TO LEARN MORE
Some of the earliest examples of security vulnerabilities are programs that compromise data. To read about them, start with the reports written by Anderson [AND72] and Ware [WAR79], both of which contain observations that are still valid today. Then read the papers of Thompson [THO84] and Schell [SCH79], and ask yourself why people act as if malicious code is a new phenomenon.
Various examples of program flaws are described by Parker [PAR83] and Denning [DEN82]. The volumes edited by Hoffman [HOF90] and Denning [DEN90a] are excellent collections on malicious code. A good summary of current malicious code techniques and examples is presented by Denning [DEN99].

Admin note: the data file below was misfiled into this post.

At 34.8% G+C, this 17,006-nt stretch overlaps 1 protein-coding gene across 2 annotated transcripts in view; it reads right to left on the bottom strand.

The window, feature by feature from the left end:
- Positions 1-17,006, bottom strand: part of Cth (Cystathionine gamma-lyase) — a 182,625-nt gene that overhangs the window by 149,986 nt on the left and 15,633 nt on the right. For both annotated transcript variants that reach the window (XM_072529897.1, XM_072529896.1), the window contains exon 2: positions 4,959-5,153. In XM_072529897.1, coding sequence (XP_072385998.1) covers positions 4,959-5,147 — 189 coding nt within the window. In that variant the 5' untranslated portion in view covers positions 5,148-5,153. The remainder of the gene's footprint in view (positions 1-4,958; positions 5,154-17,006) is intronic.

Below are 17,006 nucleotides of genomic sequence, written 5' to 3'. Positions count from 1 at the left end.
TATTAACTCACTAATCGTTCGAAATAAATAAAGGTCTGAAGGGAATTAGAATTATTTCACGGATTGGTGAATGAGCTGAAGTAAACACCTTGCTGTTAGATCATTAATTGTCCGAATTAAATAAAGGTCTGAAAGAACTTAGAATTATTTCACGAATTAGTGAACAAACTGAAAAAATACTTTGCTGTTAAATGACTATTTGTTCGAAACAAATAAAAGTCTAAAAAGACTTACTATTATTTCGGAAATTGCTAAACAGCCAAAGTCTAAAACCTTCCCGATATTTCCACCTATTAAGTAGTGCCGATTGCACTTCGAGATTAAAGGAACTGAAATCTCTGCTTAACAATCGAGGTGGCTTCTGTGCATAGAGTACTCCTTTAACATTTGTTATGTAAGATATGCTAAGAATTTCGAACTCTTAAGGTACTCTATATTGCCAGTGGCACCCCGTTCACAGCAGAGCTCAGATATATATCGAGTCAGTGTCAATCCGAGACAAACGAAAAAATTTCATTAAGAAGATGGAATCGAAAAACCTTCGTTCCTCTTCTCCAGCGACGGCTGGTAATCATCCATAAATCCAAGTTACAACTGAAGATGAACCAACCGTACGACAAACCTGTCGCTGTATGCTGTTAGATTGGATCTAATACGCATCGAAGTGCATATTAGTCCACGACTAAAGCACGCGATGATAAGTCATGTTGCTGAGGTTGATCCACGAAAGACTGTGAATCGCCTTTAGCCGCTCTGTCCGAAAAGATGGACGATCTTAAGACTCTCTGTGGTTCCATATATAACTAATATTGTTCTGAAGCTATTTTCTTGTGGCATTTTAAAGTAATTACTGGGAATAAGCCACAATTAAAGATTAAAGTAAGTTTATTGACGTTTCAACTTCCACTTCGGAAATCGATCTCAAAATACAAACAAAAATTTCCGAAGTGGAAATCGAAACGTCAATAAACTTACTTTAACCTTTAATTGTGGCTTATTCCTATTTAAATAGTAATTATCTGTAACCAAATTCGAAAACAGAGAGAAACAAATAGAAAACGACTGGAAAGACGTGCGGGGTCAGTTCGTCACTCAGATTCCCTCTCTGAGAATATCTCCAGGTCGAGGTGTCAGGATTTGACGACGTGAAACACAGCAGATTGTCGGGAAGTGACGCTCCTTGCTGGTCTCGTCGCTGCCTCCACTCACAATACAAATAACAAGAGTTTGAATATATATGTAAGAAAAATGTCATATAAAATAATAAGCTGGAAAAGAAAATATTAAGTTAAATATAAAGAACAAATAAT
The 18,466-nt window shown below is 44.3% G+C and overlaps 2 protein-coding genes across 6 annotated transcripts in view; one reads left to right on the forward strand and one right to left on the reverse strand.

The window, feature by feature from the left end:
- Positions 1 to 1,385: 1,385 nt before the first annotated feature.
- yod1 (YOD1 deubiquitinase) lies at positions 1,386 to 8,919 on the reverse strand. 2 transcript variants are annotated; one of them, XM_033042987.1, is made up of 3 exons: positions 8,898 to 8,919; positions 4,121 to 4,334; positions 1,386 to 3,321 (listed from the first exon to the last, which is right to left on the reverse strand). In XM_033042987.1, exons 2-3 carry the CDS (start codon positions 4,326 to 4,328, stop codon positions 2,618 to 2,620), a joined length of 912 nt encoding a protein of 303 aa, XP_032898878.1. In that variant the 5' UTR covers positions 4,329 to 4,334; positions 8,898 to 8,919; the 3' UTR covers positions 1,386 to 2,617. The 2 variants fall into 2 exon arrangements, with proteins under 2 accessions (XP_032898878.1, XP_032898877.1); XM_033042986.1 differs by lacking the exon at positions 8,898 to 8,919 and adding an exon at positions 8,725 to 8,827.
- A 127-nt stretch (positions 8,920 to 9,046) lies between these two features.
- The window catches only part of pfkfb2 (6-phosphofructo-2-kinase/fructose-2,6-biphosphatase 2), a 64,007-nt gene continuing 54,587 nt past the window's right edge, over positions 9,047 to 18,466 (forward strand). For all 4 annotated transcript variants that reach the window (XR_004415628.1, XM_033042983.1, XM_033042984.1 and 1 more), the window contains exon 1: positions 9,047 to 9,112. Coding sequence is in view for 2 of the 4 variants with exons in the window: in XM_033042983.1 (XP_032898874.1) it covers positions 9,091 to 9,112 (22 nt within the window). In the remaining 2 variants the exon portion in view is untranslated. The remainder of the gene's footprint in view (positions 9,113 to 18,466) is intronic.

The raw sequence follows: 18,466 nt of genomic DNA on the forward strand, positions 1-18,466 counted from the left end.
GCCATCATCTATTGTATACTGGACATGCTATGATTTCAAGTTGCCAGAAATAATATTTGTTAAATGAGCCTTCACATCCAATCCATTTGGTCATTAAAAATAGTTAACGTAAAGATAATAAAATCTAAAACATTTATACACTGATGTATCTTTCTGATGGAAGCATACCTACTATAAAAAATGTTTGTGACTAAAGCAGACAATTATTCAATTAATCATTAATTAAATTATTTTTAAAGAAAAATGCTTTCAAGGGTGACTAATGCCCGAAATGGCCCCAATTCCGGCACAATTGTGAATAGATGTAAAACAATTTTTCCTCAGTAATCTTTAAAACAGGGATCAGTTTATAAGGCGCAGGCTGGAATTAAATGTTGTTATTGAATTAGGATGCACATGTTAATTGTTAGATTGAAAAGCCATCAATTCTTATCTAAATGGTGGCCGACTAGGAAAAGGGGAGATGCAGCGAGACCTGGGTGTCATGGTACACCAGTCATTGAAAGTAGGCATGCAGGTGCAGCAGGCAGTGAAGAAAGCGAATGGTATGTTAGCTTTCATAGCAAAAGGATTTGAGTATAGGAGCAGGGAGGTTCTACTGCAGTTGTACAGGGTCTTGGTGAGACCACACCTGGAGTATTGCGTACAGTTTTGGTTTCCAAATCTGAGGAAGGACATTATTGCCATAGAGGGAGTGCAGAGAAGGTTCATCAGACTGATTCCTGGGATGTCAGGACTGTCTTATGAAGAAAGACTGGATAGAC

Stoll's accounts of finding and dealing with intrusions are worth reading, both for their lighthearted tone and for the serious situation they describe [STO88, STO89].
Software engineering principles are discussed by numerous authors. The books by Pfleeger [PFL01] and Pfleeger et al. [PFL01a] are good places to get an overview of the issues and approaches. Corbató [COR91] reflects on why building complex systems is hard and how we can improve our ability to build them.
The books by DeMarco and Lister [DEM87] and DeMarco [DEM95] are filled with sensible, creative ways to address software development. More recent books about agile development and extreme programming can give you a different perspective on software development; these techniques try to address the need to develop products quickly in a constrained business environment.